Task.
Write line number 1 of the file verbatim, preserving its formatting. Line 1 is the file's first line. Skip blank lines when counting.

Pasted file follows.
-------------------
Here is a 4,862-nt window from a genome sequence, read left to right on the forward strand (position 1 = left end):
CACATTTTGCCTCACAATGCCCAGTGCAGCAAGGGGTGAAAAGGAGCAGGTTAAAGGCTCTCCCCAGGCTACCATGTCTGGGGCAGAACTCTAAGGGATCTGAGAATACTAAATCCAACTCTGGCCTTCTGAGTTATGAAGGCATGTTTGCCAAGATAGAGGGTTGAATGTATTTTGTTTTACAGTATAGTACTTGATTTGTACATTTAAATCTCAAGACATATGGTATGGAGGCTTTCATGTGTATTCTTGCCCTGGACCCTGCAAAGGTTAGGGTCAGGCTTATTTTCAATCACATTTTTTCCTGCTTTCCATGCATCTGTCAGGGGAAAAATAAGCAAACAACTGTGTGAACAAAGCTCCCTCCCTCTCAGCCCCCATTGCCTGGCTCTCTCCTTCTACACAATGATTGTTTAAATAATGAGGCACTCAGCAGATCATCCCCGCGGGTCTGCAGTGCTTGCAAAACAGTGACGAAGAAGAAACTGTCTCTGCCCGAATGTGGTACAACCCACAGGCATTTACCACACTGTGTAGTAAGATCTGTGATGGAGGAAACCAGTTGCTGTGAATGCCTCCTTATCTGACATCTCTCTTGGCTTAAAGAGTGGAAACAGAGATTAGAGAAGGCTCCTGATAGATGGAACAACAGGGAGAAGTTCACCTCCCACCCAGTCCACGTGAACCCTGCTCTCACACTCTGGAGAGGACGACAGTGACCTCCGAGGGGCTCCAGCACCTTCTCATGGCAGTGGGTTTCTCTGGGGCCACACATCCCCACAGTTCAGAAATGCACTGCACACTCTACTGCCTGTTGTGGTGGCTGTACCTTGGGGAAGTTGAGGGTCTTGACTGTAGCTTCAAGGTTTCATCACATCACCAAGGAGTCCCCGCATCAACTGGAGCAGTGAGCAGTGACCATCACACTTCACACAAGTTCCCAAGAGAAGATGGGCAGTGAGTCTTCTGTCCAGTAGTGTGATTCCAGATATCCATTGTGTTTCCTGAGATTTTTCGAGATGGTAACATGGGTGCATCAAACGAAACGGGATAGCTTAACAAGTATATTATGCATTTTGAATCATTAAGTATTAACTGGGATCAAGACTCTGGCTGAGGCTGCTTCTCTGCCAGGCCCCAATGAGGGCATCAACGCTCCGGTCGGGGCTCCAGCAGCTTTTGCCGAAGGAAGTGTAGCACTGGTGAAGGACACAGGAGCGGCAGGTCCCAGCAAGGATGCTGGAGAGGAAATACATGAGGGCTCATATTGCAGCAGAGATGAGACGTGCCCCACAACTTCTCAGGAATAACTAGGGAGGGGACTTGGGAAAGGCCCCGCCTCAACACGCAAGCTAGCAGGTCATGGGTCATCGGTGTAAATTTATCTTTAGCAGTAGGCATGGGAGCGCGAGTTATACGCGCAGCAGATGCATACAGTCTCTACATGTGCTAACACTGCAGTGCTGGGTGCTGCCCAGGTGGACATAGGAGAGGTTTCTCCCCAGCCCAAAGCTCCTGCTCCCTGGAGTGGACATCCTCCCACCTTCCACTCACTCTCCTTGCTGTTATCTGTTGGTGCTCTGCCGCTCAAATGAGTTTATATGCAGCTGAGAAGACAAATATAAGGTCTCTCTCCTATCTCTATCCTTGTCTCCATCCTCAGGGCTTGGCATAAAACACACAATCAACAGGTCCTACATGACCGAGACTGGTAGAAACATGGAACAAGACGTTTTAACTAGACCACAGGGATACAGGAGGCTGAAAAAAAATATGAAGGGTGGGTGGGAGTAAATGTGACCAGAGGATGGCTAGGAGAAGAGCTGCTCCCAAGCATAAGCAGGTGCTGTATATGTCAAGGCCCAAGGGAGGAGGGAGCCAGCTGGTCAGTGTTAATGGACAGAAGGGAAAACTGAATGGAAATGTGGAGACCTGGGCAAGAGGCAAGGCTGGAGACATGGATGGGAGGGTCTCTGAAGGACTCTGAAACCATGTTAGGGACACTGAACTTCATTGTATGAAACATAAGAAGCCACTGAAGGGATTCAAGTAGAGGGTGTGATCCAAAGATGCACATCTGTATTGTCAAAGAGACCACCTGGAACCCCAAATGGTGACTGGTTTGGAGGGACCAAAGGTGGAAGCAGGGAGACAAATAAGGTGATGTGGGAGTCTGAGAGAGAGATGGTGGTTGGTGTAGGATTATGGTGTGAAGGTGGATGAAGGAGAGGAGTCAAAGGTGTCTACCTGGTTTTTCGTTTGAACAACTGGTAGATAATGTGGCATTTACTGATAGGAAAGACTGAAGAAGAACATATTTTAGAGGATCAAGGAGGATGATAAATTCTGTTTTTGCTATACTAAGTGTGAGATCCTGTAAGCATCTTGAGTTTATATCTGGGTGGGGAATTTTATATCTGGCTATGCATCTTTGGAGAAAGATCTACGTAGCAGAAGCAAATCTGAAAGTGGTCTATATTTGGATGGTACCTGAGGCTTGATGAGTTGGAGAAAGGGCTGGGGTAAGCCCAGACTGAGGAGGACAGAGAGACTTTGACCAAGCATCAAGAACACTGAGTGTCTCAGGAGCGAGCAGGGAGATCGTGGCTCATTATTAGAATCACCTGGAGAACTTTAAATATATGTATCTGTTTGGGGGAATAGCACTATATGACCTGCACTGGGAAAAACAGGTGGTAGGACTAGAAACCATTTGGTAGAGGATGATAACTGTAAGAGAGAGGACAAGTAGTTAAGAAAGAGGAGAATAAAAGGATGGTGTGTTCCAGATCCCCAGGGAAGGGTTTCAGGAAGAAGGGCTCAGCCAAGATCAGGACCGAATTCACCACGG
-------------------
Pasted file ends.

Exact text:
Here is a 4,862-nt window from a genome sequence, read left to right on the forward strand (position 1 = left end):